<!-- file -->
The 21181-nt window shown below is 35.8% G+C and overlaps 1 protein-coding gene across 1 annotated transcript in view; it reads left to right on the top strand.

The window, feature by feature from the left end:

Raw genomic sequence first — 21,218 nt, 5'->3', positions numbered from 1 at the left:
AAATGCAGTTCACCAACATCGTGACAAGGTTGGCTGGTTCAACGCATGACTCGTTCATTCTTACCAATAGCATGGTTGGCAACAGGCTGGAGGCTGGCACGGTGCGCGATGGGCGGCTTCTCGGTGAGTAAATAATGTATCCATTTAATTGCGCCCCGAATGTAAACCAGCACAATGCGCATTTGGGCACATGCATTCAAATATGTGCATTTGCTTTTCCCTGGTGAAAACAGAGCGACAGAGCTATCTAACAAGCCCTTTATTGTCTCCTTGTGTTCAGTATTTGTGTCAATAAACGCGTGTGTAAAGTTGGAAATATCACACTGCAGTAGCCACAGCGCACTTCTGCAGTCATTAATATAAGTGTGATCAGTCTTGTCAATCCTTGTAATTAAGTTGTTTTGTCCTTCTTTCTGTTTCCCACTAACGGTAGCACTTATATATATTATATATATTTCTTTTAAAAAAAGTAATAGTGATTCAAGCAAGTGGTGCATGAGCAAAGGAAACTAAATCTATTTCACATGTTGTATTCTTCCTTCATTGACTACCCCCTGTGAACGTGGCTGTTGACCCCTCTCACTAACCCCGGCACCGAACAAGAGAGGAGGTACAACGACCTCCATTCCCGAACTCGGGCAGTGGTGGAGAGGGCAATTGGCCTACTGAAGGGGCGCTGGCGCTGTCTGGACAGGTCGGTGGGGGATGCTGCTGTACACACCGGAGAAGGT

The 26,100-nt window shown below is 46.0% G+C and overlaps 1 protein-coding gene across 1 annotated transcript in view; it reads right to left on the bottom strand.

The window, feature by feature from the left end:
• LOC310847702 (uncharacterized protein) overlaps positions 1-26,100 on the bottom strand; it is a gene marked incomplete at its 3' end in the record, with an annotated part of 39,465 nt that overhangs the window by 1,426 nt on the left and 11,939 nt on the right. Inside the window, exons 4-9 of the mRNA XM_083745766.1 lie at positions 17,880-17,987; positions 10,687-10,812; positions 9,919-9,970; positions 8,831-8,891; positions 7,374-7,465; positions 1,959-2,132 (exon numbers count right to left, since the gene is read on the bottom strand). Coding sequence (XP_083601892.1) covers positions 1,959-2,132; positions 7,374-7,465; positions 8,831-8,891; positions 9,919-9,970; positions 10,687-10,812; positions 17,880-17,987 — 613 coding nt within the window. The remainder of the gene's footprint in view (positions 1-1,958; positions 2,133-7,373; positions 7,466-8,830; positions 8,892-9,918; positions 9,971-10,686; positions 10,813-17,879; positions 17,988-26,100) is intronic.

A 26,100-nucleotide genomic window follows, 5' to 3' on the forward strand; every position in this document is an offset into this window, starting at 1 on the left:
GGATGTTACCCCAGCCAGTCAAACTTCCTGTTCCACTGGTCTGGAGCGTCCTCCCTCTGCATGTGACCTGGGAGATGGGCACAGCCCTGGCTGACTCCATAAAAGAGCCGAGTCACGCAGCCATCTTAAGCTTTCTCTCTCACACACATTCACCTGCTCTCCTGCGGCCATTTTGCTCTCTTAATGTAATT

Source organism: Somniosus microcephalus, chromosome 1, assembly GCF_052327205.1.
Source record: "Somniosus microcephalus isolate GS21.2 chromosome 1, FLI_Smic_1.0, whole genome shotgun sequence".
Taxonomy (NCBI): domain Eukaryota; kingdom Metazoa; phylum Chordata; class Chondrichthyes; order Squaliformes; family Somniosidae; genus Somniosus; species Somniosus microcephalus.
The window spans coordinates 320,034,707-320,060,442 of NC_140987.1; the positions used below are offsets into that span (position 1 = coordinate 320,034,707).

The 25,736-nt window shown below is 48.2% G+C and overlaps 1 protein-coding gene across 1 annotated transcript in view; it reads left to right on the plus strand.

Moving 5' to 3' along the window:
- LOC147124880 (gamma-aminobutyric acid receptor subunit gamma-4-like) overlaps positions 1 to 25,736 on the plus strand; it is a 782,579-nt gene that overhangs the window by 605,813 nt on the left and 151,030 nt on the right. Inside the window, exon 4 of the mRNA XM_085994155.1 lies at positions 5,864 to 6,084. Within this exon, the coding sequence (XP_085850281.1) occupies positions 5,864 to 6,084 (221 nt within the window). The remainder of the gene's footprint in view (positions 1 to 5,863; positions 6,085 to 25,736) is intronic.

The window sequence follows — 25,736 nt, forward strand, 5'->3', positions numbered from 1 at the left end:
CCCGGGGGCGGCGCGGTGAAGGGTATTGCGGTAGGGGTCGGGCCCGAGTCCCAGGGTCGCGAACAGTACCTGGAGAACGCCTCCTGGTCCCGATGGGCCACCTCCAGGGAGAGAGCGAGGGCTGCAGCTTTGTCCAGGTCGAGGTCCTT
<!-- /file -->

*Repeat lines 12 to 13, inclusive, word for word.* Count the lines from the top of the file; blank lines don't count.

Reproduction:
Taxonomy (NCBI): domain Eukaryota; kingdom Metazoa; phylum Chordata; class Chondrichthyes; order Squaliformes; family Somniosidae; genus Somniosus; species Somniosus microcephalus.
The window spans coordinates 320,034,707-320,060,442 of NC_140987.1; the positions used below are offsets into that span (position 1 = coordinate 320,034,707).